Published in European Action No 15, March/April 2008
There were no accolades for Ian Smith the former Prime Minister of Rhodesia who died in 2007. There was no gathering of world leaders to bid farewell to this great statesman, or any attempt to praise his sincerity. Ian Smith was branded a ‘racist dictator’ and was then betrayed by dictators within the British Commonwealth of Nations – the institution that he had so admired and for whom he had fought as a Spitfire pilot during the Second World War.
His post-war fight for civilised democracy and European culture was opposed by Harold Wilson, a British PM suspected of links with the KGB, an organisation within the USSR whose Red doctrines dictated that African ‘colonialists’ had to be attacked on all fronts. South Africa and Rhodesia were seen as enemies by the USSR, mainly because most of the new gold flowing into Zurich was either from South Africa or from the USSR. The Kremlin fought only for the interests of the USSR and it is a sad delusion that it was concerned for the welfare of the indigenous African population. The truth is that gold was the only thing that counted.
The denigration of Ian Smith by the British press often exploited his cold-looking austere facial expression which in fact was due to horrendous injuries sustained during the war when his Spitfire crashed on takeoff. These injuries included loss of one eye, speech impediment and partial paralysis of the face. These dreadful war wounds were never mentioned in the press, nor was the fact that he had volunteered for the RAF aircrew service immediately war was declared, nor that he had continued combat flying after his appalling injuries. Of course, these truths, if commonly known, would have accorded Smith the respectability and admiration he so richly deserved, a possibility that Comrade Wilson and his Red chums would have abhorred. Also never mentioned was the fact that he was involved in a later air crash when his Spitfire was brought down by enemy fire in Italy, or that he joined the local partisans to continue the fight.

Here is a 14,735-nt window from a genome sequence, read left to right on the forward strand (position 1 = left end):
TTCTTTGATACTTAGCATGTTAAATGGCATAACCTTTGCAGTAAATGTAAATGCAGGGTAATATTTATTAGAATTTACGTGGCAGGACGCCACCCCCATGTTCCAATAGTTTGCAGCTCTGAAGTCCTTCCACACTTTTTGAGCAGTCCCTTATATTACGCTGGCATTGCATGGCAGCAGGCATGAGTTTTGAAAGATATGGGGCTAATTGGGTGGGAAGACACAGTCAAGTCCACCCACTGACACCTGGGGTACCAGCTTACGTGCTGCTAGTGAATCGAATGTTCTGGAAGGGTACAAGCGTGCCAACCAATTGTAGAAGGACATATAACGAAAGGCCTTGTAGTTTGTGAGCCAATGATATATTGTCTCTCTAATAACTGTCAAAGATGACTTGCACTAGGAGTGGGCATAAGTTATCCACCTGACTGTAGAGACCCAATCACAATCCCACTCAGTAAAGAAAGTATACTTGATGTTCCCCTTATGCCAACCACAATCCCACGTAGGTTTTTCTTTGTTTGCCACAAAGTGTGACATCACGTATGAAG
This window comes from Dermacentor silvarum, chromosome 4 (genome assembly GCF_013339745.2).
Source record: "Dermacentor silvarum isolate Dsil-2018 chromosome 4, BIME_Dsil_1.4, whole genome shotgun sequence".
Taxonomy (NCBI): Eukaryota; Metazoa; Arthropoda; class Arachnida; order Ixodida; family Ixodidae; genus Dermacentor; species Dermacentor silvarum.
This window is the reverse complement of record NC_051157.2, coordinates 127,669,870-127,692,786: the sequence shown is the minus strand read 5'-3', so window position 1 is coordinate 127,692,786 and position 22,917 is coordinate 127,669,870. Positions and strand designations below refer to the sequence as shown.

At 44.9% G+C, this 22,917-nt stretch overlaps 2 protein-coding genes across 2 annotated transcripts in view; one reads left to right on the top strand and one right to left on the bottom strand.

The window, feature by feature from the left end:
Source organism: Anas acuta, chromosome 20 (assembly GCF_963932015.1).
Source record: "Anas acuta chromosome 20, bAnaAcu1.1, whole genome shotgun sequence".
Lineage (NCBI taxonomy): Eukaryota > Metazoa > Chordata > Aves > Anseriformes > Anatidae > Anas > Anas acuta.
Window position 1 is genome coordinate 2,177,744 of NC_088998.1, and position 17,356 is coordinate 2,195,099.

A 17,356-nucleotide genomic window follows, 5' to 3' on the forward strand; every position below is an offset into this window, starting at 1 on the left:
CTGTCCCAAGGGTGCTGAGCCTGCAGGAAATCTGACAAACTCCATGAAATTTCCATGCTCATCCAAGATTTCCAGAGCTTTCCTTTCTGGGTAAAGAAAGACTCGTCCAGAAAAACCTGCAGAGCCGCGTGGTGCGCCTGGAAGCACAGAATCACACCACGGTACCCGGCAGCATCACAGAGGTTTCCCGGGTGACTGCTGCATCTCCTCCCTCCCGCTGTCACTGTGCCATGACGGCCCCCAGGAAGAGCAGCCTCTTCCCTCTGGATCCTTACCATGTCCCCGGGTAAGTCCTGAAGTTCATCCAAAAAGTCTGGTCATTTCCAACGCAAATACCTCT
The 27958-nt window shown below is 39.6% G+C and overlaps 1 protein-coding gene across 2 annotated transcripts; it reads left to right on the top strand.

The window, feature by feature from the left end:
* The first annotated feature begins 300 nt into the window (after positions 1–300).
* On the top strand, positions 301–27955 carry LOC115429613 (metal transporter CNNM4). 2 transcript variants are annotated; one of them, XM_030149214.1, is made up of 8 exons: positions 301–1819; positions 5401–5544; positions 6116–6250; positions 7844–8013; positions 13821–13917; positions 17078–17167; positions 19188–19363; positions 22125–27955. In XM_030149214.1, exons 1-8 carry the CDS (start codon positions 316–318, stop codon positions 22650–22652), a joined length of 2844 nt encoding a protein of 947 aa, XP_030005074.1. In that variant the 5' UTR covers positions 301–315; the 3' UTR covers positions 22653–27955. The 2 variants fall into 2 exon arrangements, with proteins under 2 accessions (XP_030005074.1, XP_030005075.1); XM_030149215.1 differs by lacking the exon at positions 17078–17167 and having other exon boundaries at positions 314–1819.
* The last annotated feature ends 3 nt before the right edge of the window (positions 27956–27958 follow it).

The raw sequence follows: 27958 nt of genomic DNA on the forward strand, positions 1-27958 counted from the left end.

When Ian Smith entered politics at the end of the war, he set off on a journey that would take him to premiership and to ultimate betrayal by the Commonwealth that he had so deeply loved and admired. There can be no doubt that the communist sympathisers that ruled Britain in the 1960s deliberately stuck a knife into the backs of their Rhodesian kith and kin. Who knows, perhaps those who have the right to live in all countries also wanted Smith out – because of their extreme interest in gold. Once again, the tired old men in Westminster, many of whom had never even set foot in Africa, dictated to those who had devoted their lives to European civilisation and advancement of the African nations and all their peoples. It had been perfectly acceptable to send innumerable ‘black’ African troops to certain death during the war but an entirely different matter to rule them with justice, law and order. The British Government favoured ANC thugs: Smith was a gentleman. Faced with total intransigence from London, the Rhodesian government was forced to declare independence (as the American colonialists had been forced to centuries earlier). Instead of recognising this action as defence of European civilisation, justice and advancement, Wilson and his fellow-traveller cronies forced sanctions on Rhodesia without a care about the bankruptcies or other hardships they might cause. Henry Kissinger fully realised that the American demands he must deliver to the War Hero politician